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Secretary of State hopes to push for a resumption of Israel-Palestine peace talks, as he heads directly to talks with top leaders.
JERUSALEM — US Secretary of State John Kerry landed in Israel Thursday, determined to move the two collosi — Israel and the Palestinian Authority — closer to peace.
His fourth trip to Israel since he assumed office in February, Kerry is energetically shuttling between Tel Aviv, Jerusalem and Ramallah today in an effort to restart the talks that broke down in 2010.
Kerry began Thursday with a visit to Israeli Prime Minister Benjamin Netanyahu, praising the leader for his "seriousness" about resuming negotiations, according to Haaretz.
More from GlobalPost: Israel backs Kerry moves despite internal debates
"I know this region well enough to know that there is skepticism, in some quarters there is cynicism and there are reasons for it. There have been bitter years of disappointment," said Kerry, according to Reuters.
"It is our hope that by being methodical, careful, patient, but detailed and tenacious, that we can lay out a path ahead that can conceivably surprise people but certainly exhaust the possibilities of peace," he added.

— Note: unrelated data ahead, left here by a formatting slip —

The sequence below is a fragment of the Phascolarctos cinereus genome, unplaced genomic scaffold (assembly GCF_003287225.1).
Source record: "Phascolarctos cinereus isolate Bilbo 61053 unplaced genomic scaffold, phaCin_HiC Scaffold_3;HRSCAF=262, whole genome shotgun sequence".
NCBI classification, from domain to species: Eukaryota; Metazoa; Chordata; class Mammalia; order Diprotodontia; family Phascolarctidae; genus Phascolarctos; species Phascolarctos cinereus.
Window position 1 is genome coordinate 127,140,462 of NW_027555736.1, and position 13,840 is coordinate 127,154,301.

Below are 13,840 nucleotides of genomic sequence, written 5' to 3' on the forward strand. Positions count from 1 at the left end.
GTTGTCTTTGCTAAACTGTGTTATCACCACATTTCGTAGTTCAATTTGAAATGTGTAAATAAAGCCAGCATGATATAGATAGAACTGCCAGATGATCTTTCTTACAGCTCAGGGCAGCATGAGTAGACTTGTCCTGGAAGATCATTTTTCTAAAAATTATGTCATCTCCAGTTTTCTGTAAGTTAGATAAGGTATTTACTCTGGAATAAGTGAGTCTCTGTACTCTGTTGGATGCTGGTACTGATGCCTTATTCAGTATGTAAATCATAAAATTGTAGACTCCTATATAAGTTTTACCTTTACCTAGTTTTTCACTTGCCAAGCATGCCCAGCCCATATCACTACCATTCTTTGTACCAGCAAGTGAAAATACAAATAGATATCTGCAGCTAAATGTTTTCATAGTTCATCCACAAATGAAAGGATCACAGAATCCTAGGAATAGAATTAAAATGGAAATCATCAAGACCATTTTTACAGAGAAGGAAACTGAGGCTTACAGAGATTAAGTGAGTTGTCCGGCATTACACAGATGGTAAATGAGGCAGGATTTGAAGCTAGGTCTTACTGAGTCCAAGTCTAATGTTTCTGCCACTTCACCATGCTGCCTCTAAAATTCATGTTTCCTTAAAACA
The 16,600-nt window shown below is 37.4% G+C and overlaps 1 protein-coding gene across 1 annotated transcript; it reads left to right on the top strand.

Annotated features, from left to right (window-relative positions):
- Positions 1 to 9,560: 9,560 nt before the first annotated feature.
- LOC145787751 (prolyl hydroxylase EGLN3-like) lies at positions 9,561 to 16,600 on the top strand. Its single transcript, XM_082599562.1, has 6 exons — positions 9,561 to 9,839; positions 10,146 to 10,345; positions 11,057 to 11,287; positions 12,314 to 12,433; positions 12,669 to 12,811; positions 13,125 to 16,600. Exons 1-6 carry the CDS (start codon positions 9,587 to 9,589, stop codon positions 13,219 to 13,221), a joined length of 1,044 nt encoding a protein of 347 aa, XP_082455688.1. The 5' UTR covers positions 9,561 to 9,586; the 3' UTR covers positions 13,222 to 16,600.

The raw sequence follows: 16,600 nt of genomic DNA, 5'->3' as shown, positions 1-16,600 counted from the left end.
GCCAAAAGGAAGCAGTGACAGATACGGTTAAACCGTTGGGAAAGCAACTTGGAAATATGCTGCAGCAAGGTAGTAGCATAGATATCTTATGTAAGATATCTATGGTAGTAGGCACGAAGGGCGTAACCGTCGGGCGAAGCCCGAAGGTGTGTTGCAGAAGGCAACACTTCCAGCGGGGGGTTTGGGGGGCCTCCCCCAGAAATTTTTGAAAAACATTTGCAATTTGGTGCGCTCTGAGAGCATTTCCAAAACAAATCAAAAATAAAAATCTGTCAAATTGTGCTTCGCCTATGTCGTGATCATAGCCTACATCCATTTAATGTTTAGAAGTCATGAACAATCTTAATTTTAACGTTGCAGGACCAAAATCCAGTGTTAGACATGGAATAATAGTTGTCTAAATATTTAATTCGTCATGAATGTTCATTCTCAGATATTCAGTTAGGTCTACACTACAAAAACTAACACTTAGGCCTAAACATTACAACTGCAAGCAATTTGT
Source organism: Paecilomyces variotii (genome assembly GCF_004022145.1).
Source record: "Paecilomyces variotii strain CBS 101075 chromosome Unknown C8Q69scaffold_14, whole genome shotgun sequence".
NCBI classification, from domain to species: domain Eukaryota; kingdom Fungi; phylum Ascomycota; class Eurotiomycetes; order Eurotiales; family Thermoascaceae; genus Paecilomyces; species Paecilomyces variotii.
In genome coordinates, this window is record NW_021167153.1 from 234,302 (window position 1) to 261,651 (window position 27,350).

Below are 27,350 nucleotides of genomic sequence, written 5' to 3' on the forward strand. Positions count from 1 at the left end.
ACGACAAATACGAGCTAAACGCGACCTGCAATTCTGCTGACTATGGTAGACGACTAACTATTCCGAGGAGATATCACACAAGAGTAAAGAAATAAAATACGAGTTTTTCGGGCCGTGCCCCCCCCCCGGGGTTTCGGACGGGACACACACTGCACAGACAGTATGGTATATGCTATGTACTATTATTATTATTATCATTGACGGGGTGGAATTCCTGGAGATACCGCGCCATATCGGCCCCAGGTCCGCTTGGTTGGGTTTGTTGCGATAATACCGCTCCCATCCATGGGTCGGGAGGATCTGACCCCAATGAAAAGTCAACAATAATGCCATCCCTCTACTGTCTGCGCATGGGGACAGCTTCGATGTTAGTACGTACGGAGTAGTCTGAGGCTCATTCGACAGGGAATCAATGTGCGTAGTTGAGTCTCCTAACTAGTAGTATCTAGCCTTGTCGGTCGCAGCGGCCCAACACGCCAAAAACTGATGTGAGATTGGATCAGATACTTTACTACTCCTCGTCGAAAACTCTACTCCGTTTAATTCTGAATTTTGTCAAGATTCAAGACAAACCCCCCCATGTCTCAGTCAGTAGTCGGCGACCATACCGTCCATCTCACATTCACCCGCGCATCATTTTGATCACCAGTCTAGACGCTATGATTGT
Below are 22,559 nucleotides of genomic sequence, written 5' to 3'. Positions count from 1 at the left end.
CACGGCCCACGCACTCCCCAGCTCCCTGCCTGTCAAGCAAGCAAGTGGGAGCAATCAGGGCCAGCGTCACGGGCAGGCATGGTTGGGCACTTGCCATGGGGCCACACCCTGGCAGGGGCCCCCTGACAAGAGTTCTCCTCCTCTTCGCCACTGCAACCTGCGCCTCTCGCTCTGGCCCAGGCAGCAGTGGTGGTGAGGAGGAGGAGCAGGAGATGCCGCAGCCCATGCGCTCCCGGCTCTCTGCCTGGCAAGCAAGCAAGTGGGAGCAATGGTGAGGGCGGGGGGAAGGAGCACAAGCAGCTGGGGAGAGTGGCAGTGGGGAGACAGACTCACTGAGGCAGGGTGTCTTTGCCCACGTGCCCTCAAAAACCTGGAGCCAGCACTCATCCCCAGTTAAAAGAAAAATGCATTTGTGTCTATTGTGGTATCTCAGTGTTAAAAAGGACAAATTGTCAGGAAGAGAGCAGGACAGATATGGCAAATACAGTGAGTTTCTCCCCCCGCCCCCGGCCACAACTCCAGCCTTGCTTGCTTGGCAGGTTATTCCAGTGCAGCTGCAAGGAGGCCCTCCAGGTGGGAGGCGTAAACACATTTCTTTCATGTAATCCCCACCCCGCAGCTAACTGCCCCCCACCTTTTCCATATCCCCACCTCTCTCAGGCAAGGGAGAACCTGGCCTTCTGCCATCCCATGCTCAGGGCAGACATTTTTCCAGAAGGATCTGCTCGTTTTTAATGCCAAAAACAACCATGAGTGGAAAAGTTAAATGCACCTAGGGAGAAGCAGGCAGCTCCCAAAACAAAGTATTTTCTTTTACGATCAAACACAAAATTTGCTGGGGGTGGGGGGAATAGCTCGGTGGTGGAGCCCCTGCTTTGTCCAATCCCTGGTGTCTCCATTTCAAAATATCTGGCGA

Netanyahu expressed support for resuming talks. "It's something I hope the Palestinians want as well and we ought to be successful for a simple reason: when there's a will, we'll find a way," he said, according to Al Jazeera.
Minister of Justice Tzippi Livni, who is Israel's representative to peace talks, said after meeting Kerry that "these are critical days ... we can't enter a blame game that will only impede people's efforts. The goal, and Israel's highest interest," is a return to talks.
Her Palestinian counterpart, Saeb Erekat, came out with similar words of support a few days ago. Kerry meets with Palestinian President Mahmoud Abbas later Thursday in Ramallah.
Israel's center-right government expressed its support for Kerry's peace efforts this week, as political leaders from important Israel parties pledged their support, including Ofer Shelah of the Yesh Atid party.
Meanwhile, many Palestinians had a less rosy view of the proceedings, according to an Associated Press report, which noted that many felt the US push to restart the peace talks was "doomed," although they praised his efforts.
"We don't have unrealistic expectations. We know the immensity of obstacles," senior Palestinian official Hanan Ashrawi said to the Associated Press. "If it doesn't work, of course we have our own plans."
The negativity surrounding Kerry's efforts is being covered by some as much as the secretary's actual moves.
Referring to Kerry (positively) as a Don Quixote, "tilting at windmills, fighting the good fight, engaged in a hopeless campaign of which the monotonously tragic end is more than certain," Haaretz columnist Chemi Shalev writes:
If I have to choose between him and all the multitudes of battle-hardened wise and experienced know-it-alls who have brought us to where we are now – I know who I’m rooting for.